Ultra-high precision optical-phase tracking
Toward optical communications and measurements beyond the limits of conventional physics
Graduate School of Engineering / Faculty of Engineering
The research group of Professor Akira Furusawa and Project Lecturer Hidehiro Yonezawa (Graduate School of Engineering, the University of Tokyo) have demonstrated ultra-high precision measurements of time-varying optical phase. The researchers exploited phase squeezed lights (the phase noise of which is smaller than that of a laser beam) and feedback control techniques to realize “optical-phase tracking” and exceed the classical mechanical boundary of precision. Moreover, this research revealed that there is a quantum mechanical limitation due to Heisenberg’s uncertainty principle in highly precise optical-phase tracking. Such ultra-high precision phase measurements will provide a stimulus to applied research in many fields such as ultra-precise length measurement, ultra-high capacity coherent optical communication, and absolutely secure quantum cryptography.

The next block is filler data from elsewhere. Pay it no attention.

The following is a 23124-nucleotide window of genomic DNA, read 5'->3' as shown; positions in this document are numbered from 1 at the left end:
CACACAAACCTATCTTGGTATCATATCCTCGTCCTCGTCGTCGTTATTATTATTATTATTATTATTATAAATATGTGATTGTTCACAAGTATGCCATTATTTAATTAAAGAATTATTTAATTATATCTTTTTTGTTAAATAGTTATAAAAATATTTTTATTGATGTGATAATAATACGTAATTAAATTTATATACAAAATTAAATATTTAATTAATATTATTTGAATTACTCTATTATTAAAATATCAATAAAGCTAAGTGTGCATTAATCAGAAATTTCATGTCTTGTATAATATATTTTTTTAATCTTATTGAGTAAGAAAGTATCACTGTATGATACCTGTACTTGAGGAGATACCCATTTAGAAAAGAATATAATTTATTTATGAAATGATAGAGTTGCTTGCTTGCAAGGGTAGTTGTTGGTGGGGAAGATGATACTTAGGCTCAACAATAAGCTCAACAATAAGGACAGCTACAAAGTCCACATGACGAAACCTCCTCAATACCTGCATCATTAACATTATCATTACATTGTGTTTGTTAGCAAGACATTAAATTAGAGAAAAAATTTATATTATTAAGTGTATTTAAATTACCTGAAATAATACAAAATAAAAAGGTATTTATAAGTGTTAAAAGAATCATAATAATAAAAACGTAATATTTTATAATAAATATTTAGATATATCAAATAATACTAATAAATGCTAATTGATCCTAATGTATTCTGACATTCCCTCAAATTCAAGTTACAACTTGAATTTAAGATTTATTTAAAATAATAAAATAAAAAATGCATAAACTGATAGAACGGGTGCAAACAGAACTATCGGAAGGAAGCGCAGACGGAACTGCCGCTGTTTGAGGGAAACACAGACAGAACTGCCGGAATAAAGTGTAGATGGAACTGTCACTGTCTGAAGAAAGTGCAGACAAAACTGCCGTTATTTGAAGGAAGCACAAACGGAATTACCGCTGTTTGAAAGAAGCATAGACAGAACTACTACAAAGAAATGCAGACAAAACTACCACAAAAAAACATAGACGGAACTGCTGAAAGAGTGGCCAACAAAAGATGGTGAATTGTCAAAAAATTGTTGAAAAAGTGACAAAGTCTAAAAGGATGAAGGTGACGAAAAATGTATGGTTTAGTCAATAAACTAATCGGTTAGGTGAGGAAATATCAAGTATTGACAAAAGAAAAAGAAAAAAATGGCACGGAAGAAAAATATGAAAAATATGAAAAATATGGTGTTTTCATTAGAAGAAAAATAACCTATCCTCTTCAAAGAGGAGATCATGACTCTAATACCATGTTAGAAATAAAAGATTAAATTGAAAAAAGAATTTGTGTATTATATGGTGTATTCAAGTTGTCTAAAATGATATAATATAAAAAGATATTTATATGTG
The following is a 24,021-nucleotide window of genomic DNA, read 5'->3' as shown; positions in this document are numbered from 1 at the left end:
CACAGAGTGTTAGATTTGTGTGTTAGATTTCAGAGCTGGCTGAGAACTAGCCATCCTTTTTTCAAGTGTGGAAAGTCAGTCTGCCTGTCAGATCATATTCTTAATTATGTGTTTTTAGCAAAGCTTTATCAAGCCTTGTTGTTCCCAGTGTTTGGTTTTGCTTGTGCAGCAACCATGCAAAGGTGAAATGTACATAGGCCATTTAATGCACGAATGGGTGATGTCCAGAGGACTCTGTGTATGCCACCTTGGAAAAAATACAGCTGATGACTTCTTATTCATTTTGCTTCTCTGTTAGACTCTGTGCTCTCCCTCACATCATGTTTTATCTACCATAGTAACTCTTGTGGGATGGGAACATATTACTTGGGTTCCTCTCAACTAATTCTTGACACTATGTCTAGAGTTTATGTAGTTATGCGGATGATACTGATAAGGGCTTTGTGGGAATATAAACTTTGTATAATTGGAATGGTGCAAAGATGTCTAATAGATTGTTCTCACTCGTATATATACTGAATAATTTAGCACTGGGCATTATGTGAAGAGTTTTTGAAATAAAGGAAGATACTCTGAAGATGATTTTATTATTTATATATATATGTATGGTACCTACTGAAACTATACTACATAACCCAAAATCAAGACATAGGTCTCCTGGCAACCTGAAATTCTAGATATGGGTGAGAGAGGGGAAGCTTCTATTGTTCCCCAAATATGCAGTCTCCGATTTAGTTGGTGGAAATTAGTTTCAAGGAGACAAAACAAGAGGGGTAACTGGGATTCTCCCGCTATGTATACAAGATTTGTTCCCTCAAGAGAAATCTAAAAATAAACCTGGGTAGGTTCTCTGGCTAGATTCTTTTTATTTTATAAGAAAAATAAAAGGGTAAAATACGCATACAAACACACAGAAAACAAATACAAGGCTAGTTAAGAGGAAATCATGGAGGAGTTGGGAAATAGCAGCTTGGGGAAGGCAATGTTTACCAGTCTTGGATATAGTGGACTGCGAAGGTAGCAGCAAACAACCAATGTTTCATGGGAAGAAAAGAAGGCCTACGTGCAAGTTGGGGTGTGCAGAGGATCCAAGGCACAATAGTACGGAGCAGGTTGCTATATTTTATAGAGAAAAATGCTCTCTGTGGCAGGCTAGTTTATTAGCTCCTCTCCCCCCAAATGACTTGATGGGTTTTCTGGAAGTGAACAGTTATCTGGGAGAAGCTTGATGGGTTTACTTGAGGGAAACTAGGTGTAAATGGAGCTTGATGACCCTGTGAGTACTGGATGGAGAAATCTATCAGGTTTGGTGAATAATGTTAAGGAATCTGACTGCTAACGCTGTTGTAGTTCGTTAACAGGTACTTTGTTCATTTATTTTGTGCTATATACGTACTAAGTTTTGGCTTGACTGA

This research was conducted in collaboration with Griffith University, The University of New South Wales, University of Queensland, and Macquarie University in Australia.
This work was partly supported by the Project for Developing Innovation Systems.
Hidehiro Yonezawa, Daisuke Nakane, Trevor A. Wheatley, Kohjiro Iwasawa, Shuntaro Takeda, Hajime Arao, Kentaro Ohki, Koji Tsumura, Dominic W. Berry, Timothy C. Ralph, Howard Wiseman, Elanor Huntington, Akira Furusawa,
“Quantum-Enhanced Optical-Phase Tracking”,
Science 337 (2012): 1514-1517, doi: 10.1126/science.1225258.